Well, they'd find a house to buy. She would be the owner, and Raymond would share it. She would have her dogs and cats and power tools and Raymond would have his darkroom and books and the house would need lots of cosmetic work which would become a years-long project. She'd plant a garden again, better than her rooftop garden in Cambridge, full of flowers and vegetables. And she'd try to grow a peach tree in this cold climate and she might fail. But she would try her hand at roses, too.
And she would get a piano and have a room to keep her instruments and music in, a room to keep her mind in, and room to house other projects of clay and paint and paste and paper--things she had always wanted to do but never did because it was too self-indulgent.
She would buy a sewing machine, too. Why? Because she needed to explode all the negative myths about herself, as well as expose the positive ones...and a negative myth she always had about herself was that she was hopeless as a seamstress. She said she wondered what it would be like being with Raymond--really with Raymond--under one roof, with her at her worst, not always at her best.
Which raised the question, was she ever anything less than at her best with Raymond? And had she really found the person who would always bring out the best in her? Would being with Raymond prove, to herself, that she really was loving, warm, generous? She told Raymond she would test the truth of all this. When—if—she decided to go with him.
Their relationship always felt provisional, elusive. Rarely explicit. But she came close early on when she told Raymond that in the whirlwind he had created she was incapable of concentrating on her job, was possibly in danger of losing it, because the great mind-work that he’d inspired was taking precedence over all else.
What mattered now, she said, was the discovery of self and love and life—three things she had come so close to losing entirely. But then, in the distance, the echoing howling. She simply did not know how to be happy. It was something that had always escaped her. When Raymond served her coffee in bed in the morning, or when he got her ice cream, or he cleaned the cat box, or he returned an oriental rug that didn't fit the dining room, or he covered her face and her neck and her breasts with kisses, she said she felt it viscerally. And, on an animal, non-academic level, she glowed. But soon she just had to question the comfort to which she was so unaccustomed.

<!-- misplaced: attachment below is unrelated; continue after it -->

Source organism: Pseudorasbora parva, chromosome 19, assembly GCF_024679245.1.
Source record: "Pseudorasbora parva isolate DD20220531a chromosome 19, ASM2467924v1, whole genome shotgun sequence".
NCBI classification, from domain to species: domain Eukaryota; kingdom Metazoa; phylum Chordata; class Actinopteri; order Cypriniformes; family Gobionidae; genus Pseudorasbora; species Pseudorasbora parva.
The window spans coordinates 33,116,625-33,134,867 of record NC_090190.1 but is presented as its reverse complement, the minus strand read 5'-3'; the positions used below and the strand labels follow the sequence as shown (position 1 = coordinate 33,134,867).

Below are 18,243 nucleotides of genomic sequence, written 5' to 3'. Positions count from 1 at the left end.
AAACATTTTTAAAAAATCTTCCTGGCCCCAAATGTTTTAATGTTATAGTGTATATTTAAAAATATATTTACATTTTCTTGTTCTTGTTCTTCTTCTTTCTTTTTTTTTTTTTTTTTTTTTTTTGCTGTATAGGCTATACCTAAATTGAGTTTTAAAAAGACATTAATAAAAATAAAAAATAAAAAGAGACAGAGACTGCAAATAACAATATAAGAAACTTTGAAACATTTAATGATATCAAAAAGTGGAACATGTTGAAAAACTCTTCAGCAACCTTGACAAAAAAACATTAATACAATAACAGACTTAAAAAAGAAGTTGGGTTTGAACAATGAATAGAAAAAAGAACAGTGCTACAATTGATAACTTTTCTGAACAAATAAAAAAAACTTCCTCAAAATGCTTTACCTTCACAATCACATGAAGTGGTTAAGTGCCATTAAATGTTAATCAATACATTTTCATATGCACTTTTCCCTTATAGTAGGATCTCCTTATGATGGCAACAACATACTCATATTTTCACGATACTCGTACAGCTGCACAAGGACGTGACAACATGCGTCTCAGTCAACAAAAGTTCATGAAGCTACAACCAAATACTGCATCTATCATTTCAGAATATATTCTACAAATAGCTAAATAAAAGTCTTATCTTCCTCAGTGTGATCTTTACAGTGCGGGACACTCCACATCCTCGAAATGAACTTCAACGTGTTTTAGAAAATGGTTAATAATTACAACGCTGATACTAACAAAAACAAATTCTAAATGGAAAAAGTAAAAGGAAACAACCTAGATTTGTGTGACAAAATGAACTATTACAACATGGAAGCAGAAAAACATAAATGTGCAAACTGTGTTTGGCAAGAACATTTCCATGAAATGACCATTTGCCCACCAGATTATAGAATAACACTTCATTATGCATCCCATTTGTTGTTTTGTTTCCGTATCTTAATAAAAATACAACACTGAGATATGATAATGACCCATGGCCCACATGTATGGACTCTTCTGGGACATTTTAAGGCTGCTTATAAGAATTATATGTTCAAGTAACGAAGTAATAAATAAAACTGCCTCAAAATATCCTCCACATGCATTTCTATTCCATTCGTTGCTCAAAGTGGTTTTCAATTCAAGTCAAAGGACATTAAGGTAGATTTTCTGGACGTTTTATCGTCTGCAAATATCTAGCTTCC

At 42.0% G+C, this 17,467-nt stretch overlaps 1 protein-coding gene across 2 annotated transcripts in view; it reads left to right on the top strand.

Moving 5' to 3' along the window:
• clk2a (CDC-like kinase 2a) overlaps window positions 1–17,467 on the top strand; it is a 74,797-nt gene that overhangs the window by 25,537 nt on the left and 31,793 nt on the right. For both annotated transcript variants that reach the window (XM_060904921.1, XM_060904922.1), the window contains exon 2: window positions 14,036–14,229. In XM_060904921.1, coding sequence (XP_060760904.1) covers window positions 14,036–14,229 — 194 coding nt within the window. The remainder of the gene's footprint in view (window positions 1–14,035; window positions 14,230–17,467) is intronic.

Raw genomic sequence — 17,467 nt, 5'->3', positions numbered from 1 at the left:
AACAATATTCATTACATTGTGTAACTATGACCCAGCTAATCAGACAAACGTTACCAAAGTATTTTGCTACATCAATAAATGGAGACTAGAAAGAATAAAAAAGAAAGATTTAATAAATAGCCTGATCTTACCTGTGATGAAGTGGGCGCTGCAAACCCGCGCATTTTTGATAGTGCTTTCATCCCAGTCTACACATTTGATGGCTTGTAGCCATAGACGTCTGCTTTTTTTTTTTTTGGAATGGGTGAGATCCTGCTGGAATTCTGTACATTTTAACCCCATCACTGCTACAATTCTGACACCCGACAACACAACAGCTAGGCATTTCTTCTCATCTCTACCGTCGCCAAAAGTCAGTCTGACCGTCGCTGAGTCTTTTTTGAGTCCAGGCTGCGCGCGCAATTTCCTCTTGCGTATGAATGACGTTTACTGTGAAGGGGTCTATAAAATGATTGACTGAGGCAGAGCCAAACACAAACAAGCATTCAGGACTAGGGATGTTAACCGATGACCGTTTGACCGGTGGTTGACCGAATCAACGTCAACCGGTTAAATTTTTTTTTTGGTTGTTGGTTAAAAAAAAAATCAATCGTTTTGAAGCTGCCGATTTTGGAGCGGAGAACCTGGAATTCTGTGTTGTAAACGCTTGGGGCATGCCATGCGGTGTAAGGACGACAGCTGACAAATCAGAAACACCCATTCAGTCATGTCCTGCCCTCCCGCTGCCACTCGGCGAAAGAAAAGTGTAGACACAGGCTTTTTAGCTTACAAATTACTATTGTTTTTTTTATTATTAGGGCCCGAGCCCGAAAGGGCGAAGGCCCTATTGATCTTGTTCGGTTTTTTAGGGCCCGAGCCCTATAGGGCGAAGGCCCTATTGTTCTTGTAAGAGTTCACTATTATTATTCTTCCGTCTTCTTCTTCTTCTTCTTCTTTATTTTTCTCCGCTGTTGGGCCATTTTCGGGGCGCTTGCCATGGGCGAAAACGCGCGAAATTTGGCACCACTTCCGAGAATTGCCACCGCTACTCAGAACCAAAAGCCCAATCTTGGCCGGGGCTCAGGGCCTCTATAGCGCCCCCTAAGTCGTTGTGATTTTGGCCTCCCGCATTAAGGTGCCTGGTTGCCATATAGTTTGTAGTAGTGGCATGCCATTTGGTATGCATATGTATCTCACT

Burt, the sociopath. The figure in the darkness, at the foot of their bed. Raymond insisted she cut him completely out of her life. She said she felt quite capable of resisting any urge to fish that wretch out of his swamp of self-loathing. Why would she want to return to a person who never had anything to say to her? A person who resented and feared her intellect, emotional nerve, her simple, unrefined talents? Why would she want to go back to that when she could, with Raymond, bask in praise, adoration, admiration, affection? When she could wake up to the smell of coffee and know somebody cared enough about her small comforts to bring it to her in her bed? When she knew that if she was ill someone would care for her and bring her aspirin and orange juice and boxes of Kleenex? Someone who would share conversation? Or complete silence, simply sitting in a candle-lit room with a warm cat on her lap?
In her apartment in Drexel Hill one night there were lighted candles and chocolate cake and cups of hot tea. She performed an elaborate improvisation on the guitar, ending with a slow, soft arpeggio. She said she hadn't played her guitar for anyone in ages. But just then she felt quite comfortable playing for Raymond. Un-self-conscious, she supposed, because she knew he so much liked listening. In this ambiance of acceptance she didn't shy away from certain flights, innovations. Raymond closed his eyes, dreamed of a life with her.
But then: If it wasn't Richard, it was Harry. If not Harry, then Burt. A thousand reminders to Raymond of the men who had abused her. He bitterly complained that in the circumstances—they were lovers, weren’t they?—she ought to focus on him, rather than on all the others.
One afternoon, in exasperation, she asked Raymond, "What can I do to make you feel better about this relationship?"
“Do you really want to know?"
“Marry me,” he said softly.